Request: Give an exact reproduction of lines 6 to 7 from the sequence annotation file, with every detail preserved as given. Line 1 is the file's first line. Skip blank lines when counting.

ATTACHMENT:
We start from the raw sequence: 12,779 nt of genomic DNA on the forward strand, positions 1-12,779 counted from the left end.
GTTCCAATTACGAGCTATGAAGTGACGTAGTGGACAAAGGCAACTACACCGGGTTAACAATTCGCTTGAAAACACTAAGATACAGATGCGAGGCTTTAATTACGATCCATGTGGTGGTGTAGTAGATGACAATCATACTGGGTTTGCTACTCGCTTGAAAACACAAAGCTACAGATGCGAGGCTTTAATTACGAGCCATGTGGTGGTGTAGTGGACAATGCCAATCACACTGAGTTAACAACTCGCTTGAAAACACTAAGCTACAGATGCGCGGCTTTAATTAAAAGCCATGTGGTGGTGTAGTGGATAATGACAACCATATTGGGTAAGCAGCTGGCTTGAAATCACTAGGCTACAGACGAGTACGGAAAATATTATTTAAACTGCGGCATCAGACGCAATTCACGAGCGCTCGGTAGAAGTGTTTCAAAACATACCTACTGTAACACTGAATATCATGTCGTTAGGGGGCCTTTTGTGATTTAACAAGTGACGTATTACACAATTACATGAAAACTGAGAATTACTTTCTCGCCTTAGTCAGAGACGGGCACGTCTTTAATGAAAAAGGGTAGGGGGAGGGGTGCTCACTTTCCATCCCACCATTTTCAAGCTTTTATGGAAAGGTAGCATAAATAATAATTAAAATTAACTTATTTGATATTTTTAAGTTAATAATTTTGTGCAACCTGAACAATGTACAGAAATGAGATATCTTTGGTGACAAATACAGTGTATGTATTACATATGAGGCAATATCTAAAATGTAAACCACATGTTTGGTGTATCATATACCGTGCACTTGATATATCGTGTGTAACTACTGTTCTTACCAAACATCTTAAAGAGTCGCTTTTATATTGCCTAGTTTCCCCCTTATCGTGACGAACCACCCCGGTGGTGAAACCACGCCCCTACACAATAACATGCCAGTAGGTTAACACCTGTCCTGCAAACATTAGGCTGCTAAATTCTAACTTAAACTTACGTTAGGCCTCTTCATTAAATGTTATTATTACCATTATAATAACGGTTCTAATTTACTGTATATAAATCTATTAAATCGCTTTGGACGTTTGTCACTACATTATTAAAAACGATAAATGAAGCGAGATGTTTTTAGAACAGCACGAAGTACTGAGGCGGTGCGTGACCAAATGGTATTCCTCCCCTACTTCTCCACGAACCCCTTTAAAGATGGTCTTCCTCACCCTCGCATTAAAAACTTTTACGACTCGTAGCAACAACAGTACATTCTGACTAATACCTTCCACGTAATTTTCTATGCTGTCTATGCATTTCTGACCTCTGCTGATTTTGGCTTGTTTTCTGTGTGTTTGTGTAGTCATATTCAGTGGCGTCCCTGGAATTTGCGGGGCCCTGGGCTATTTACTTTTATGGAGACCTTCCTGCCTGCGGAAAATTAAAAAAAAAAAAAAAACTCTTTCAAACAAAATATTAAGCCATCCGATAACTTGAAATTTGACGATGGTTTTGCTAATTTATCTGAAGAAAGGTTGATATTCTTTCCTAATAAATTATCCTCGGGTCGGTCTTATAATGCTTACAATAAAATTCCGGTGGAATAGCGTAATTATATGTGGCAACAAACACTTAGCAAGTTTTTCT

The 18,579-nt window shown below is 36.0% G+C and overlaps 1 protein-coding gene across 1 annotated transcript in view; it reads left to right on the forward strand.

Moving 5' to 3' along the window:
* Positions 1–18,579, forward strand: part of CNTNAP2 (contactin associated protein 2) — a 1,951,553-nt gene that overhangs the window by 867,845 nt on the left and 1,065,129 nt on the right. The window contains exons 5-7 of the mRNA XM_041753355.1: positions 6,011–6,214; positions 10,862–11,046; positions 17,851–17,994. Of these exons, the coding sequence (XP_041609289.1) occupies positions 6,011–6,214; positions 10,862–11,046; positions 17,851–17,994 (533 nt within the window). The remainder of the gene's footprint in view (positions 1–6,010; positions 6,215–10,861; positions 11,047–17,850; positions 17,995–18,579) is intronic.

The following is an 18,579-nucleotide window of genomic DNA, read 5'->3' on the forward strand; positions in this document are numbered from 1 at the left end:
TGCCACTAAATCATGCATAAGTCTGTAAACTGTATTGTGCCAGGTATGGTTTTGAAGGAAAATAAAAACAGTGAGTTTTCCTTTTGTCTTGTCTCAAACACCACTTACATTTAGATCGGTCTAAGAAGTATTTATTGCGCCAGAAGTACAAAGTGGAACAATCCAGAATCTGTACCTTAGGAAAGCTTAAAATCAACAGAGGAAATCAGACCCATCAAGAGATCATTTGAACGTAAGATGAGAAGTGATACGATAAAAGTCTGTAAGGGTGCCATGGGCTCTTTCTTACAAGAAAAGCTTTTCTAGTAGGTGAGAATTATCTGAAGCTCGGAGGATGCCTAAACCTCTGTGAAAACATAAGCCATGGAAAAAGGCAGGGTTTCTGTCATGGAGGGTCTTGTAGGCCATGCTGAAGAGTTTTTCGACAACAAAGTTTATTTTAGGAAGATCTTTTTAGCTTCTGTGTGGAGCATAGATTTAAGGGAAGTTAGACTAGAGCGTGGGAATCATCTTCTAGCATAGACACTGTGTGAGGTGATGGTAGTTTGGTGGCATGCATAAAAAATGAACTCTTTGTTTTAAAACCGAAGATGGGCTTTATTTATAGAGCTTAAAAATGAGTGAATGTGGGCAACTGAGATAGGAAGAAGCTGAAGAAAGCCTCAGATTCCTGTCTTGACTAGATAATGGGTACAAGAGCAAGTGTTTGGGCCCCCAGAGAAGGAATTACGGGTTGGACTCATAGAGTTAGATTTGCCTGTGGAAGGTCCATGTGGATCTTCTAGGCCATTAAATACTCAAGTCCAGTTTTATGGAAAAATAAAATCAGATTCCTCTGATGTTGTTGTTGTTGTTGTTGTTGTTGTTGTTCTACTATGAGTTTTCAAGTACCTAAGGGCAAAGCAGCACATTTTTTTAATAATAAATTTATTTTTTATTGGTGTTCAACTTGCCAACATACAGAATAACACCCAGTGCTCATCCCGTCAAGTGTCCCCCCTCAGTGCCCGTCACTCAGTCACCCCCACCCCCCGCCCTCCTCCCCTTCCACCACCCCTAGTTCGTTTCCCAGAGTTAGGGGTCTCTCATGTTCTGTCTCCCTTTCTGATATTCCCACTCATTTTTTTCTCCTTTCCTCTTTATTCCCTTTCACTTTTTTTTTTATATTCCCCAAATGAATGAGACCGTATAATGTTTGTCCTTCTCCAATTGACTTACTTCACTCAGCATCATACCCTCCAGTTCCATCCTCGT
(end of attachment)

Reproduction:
The following is an 18,579-nucleotide window of genomic DNA, read 5'->3' on the forward strand; positions in this document are numbered from 1 at the left end:
TGCCACTAAATCATGCATAAGTCTGTAAACTGTATTGTGCCAGGTATGGTTTTGAAGGAAAATAAAAACAGTGAGTTTTCCTTTTGTCTTGTCTCAAACACCACTTACATTTAGATCGGTCTAAGAAGTATTTATTGCGCCAGAAGTACAAAGTGGAACAATCCAGAATCTGTACCTTAGGAAAGCTTAAAATCAACAGAGGAAATCAGACCCATCAAGAGATCATTTGAACGTAAGATGAGAAGTGATACGATAAAAGTCTGTAAGGGTGCCATGGGCTCTTTCTTACAAGAAAAGCTTTTCTAGTAGGTGAGAATTATCTGAAGCTCGGAGGATGCCTAAACCTCTGTGAAAACATAAGCCATGGAAAAAGGCAGGGTTTCTGTCATGGAGGGTCTTGTAGGCCATGCTGAAGAGTTTTTCGACAACAAAGTTTATTTTAGGAAGATCTTTTTAGCTTCTGTGTGGAGCATAGATTTAAGGGAAGTTAGACTAGAGCGTGGGAATCATCTTCTAGCATAGACACTGTGTGAGGTGATGGTAGTTTGGTGGCATGCATAAAAAATGAACTCTTTGTTTTAAAACCGAAGATGGGCTTTATTTATAGAGCTTAAAAATGAGTGAATGTGGGCAACTGAGATAGGAAGAAGCTGAAGAAAGCCTCAGATTCCTGTCTTGACTAGATAATGGGTACAAGAGCAAGTGTTTGGGCCCCCAGAGAAGGAATTACGGGTTGGACTCATAGAGTTAGATTTGCCTGTGGAAGGTCCATGTGGATCTTCTAGGCCATTAAATACTCAAGTCCAGTTTTATGGAAAAATAAAATCAGATTCCTCTGATGTTGTTGTTGTTGTTGTTGTTGTTGTTGTTCTACTATGAGTTTTCAAGTACCTAAGGGCAAAGCAGCACATTTTTTTAATAATAAATTTATTTTTTATTGGTGTTCAACTTGCCAACATACAGAATAACACCCAGTGCTCATCCCGTCAAGTGTCCCCCCTCAGTGCCCGTCACTCAGTCACCCCCACCCCCCGCCCTCCTCCCCTTCCACCACCCCTAGTTCGTTTCCCAGAGTTAGGGGTCTCTCATGTTCTGTCTCCCTTTCTGATATTCCCACTCATTTTTTTCTCCTTTCCTCTTTATTCCCTTTCACTTTTTTTTTTATATTCCCCAAATGAATGAGACCGTATAATGTTTGTCCTTCTCCAATTGACTTACTTCACTCAGCATCATACCCTCCAGTTCCATCCTCGT